The rotationally and elliptically split normal modes of the earth are observed for the 1960 Chilean earthquake by analysis in the time domain. One hundred and fifty hours of the Isabella, California, strain record are narrow band filtered about the central frequency of each split multiplet to isolate the complex wave form resulting from the interference of the different singlets. We compute synthetic seismograms using our previous theoretical results, which show the dependence of the amplitude and phase of the singlets on source location, depth, mechanism, and the position of the receiver. By comparing these synthetics to the filtered record, we conclusively demonstrate the splitting of modes whose splitting had not been definitely resolved: torsional modes (_0T_3, _0T_4) and spheroidal modes (_0S_4, _0S_5). The splitting of _0S_2 and _0S_3 is reconfirmed. We obtain good agreement between the synthetics and the filtered data for a source mechanism (previously determined from long-period surface waves) of thrust motion on a shallow dipping fault.https://authors.library.caltech.eduhttps://authors.library.caltech.edu/records/5zm9y-2xa96Attenuation measurements of split normal modes for the 1960 Chilean and 1964 Alaskan earthquakes
https://resolver.caltech.edu/CaltechAUTHORS:20140916-083402219
Authors: {'items': [{'id': 'Stein-S', 'name': {'family': 'Stein', 'given': 'Seth'}}, {'id': 'Geller-R-J', 'name': {'family': 'Geller', 'given': 'Robert J.'}}]}
Year: 1978
Measurements of attenuation for the Earth's longest period modes can be significantly biased by the effects of frequency splitting. Using our previously developed methods of time domain synthesis of split normal modes, we measure Q without such a bias. We also conduct numerical experiments to confirm the errors in Q measurements which result from neglecting the effects of splitting. In contrast to frequency domain this time domain technique allows us to reject data below the ambient noise level for each mode. The Q's of the longest period spheroidal (_0S_(2–0)S_5) and torsional (_0T_(3–0)T_4) modes are determined using long (500 hr) records from the Chilean and Alaskan earthquakes.https://authors.library.caltech.eduhttps://authors.library.caltech.edu/records/gjdqf-m8s85Addenda and corrections to "Magnitude of great shallow earthquakes from 1904 to 1952"
https://resolver.caltech.edu/CaltechAUTHORS:20141008-145455612
Authors: {'items': [{'id': 'Geller-R-J', 'name': {'family': 'Geller', 'given': 'Robert J.'}}, {'id': 'Kanamori-H', 'name': {'family': 'Kanamori', 'given': 'Hiroo'}, 'orcid': '0000-0001-8219-9428'}, {'id': 'Abe-K', 'name': {'family': 'Abe', 'given': 'Katsuyuki'}}]}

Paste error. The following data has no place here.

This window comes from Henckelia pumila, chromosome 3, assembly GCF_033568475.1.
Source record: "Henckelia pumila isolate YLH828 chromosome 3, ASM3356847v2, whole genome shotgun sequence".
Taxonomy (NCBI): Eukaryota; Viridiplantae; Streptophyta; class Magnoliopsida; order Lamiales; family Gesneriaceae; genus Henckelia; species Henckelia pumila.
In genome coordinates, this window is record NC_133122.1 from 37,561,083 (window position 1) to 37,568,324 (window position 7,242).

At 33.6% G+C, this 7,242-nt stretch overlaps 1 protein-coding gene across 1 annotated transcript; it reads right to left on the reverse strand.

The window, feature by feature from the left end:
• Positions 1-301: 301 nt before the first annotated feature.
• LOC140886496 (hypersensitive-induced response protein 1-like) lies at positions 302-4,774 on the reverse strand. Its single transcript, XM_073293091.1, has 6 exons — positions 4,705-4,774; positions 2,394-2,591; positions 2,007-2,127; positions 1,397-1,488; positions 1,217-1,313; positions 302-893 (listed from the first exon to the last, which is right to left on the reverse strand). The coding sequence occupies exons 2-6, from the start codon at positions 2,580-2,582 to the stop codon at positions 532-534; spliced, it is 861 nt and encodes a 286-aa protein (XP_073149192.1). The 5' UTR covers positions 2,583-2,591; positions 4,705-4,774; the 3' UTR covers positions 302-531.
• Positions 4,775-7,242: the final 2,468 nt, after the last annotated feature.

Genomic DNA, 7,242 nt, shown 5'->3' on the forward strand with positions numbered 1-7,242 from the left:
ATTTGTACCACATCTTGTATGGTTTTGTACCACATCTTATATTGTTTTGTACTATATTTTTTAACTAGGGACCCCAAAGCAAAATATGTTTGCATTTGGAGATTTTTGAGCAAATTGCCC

Year: 1978
Since the paper by Geller and Kanamori (1977) was published, we have found
additional data which enabled us to fill the blank columns left in Table 1 of Geller
and Kanamori (1977). Table 1 of this paper lists the values obtained since then, and
also two corrections (footnote b). The quantities in this table are described in the
original paper.https://authors.library.caltech.eduhttps://authors.library.caltech.edu/records/c8bhk-m7747Shear-wave velocity at the base of the mantle from profiles of diffracted SH waves
https://resolver.caltech.edu/CaltechAUTHORS:20140813-135154513
Authors: {'items': [{'id': 'Okal-E-A', 'name': {'family': 'Okal', 'given': 'Emile A.'}}, {'id': 'Geller-R-J', 'name': {'family': 'Geller', 'given': 'Robert J.'}}]}
Year: 1979
Profiles of SH waves diffracted around the core (Sd) for three deep events at stations across North America and the Atlantic (Δ = 92° to 152°) are used to determine the properties of the lower mantle in the vicinity of the core-mantle boundary (CMB). The S-wave velocity above the CMB is found to be β_c = 7.22 ± 0.1 km/sec, in agreement with gross earth models, but higher than previously reported values from direct measurements of Sd. The frequency imdependence of the Sd ray parameter argues strongly against the possibility of a low-velocity zone immediately above the core mantle boundary.
We compute synthetic seismograms for Sd by summing normal modes. A comparison of the present data with a synthetic profile for earth model 1066A gives excellent agreement at periods greater than 45 seconds. Synthetics for other models are used to substantially constrain the possibility of significant rigidity of the uppermost layer of the core.https://authors.library.caltech.eduhttps://authors.library.caltech.edu/records/s654f-zzp17